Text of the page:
I’ve always had a thing for guides: microwave manuals, conference agendas, orientation handouts. I was innately fascinated by how services defined experiences, and if reality lived up to expectations.
"But user manuals are dry!"
Yes, and sometimes misleading. And shouldn’t the experience be designed thoughtfully enough that you don’t need instructions? I dreamt of how service and stories worked together (or against each other) to help people plug in toasters or pick a college.
Then I found the arts. Hardwired curiosity took structure in guides designed across the senses and I fell in love with deadline-driven, audience-centric deliverables. I built multi-dimensional manuals, led creative teams, and mounted professional theatre productions that tug at audience emotions.
Emboldened by storytelling and systems design, I finally stepped off the stage and into design strategy. These days I lead user experience research to help analytics teams work better together on and offline in the flurry emergence of big data and ai practices.
And yes, I still read user manuals - but now I work to build intuitive worlds where we don’t need them.
// Speaking at IBM’s Data and AI Forum, Seoul
I had the honor of being a part of IBM’s first design team at the annual Data and AI Forum, a conference for customers and practitioners in the analytics space looking to learn more about the field and IBM’s perspective. The unique challenge of language and cultural barriers made this a speaking and interactive engagement unlike any I’ve done before. In my talk, "The Topography of Data Science Teams," I discussed the past, present, and future of data science roles - reflecting on how changes in the analytics landscape impacts businesses and the people working in the field. No two "data scientists" are the same, how do we build solutions that offer frameworks and flexibility? The session comprised of a three parts: a didactic perspective on the field, demos of two IBM Cloud Pak for Data use cases that solve for teams' evolving needs, and several interactive exercises that allowed participants to express what tasks they are responsible for and areas for improvement. This multi-faceted approach successfully achieved three unique outcomes- providing an education on IBM's unique point of view on the field, demonstrating the power of design to deliver solutions to user experience needs, and engaging participants through enterprise design thinking activities.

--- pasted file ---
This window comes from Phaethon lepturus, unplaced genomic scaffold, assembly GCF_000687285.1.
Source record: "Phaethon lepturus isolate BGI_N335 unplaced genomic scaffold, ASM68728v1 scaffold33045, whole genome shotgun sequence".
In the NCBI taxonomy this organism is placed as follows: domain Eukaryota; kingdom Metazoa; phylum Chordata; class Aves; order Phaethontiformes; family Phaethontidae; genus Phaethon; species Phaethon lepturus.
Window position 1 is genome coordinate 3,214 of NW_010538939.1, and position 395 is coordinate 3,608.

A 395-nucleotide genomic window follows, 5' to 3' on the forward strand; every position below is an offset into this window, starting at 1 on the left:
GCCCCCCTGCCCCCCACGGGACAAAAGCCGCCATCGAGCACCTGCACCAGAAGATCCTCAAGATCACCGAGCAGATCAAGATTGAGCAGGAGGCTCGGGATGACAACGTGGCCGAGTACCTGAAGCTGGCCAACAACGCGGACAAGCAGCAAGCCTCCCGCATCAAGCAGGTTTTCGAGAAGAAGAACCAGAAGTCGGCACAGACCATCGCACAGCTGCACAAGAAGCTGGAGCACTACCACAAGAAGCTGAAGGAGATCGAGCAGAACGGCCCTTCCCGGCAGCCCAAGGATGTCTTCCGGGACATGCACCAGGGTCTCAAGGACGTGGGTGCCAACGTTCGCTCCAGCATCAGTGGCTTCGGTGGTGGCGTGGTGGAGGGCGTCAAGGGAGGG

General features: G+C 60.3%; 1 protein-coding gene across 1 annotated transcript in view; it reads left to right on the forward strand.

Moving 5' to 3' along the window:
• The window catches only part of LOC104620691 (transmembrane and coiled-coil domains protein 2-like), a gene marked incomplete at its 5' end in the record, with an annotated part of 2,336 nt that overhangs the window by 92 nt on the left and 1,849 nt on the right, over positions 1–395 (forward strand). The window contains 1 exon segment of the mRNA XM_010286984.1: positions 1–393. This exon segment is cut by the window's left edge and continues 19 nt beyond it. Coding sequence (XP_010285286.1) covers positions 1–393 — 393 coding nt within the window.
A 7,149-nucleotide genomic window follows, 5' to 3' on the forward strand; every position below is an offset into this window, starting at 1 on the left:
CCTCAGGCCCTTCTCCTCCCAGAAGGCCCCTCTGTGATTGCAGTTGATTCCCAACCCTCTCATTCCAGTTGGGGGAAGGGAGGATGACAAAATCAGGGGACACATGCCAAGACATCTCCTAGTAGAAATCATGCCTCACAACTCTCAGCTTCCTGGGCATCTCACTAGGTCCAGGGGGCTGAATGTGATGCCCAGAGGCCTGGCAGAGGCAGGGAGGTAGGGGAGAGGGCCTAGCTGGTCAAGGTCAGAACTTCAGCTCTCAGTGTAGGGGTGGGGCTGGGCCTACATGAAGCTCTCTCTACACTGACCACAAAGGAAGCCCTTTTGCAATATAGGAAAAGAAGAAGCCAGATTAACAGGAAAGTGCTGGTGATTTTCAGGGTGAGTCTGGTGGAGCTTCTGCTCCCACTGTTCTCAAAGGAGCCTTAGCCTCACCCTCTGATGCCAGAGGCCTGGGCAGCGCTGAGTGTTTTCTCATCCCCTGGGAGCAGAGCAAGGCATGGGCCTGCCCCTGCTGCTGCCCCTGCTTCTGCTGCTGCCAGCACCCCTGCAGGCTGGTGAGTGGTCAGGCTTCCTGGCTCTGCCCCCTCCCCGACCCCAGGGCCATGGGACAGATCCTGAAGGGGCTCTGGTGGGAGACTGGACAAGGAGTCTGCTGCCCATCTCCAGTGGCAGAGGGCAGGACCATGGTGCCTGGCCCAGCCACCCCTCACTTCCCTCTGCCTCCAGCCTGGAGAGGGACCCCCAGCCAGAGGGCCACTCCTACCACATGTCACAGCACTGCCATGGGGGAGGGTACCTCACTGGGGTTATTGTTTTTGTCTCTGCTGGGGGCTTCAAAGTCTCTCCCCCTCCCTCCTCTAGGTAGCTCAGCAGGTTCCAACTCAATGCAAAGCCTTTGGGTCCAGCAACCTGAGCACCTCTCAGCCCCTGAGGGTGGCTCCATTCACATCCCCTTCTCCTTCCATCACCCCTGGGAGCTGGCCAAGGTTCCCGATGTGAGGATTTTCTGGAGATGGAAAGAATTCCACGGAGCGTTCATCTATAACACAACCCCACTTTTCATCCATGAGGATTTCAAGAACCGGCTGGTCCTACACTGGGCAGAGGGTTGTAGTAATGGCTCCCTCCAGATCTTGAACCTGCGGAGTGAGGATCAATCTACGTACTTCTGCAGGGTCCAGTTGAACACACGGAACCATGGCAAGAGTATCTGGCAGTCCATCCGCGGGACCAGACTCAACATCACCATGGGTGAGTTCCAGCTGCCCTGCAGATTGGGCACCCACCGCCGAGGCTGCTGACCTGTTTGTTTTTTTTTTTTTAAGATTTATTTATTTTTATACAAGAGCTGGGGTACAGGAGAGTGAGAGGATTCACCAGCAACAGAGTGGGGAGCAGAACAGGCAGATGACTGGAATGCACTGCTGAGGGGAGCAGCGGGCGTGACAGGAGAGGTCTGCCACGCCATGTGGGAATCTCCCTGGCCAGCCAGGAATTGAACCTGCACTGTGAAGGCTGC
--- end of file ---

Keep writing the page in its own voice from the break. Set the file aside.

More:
// Victory at the Vatican Hackathon!
I was selected to represent Georgetown University for VHacks, the Vatican's inaugural three-day event inviting students from around the world to “use technological innovation to overcome social barriers and embrace common values.” Our team worked tirelessly for 36 hours to create something we were proud of, and fortunate enough to win! Our product, Credit/Ability, tailors a 'credibility' score based on refugee employment/expenditure/savings history and connects them with 3rd party lease guarantors to derisk lease provisions for landlords. The team is currently fortifying infrastructure and working with partners to build out the prototype. You can read more about the project here, and about the hackathon here!
// Georgetown Women's Alliance Fellowship
I am proud to serve as an Inaugural Fellow on the Georgetown Women's Alliance, an organization that brings together individuals and groups who share a commitment to fostering an environment in which women learn, grow, and thrive. I don't believe leadership can be taught, but it sure can be modeled and supported, and Georgetown University has stoked that fire in me as an eighteen year old freshman, a precocious young alum, and now a graduate student. I'm excited to continue the work of "men and women for others," in a time when we so deeply need it. As a fellow on both the strategy and communications committees, I am working with key mentors to map out the future of the GWA, and build collateral that conveys current impact. For more, read here!
“I’m not a jack of all trades; I’m a master of many. I don’t feel there is anything I can’t do if I want to.” – Evel Knievel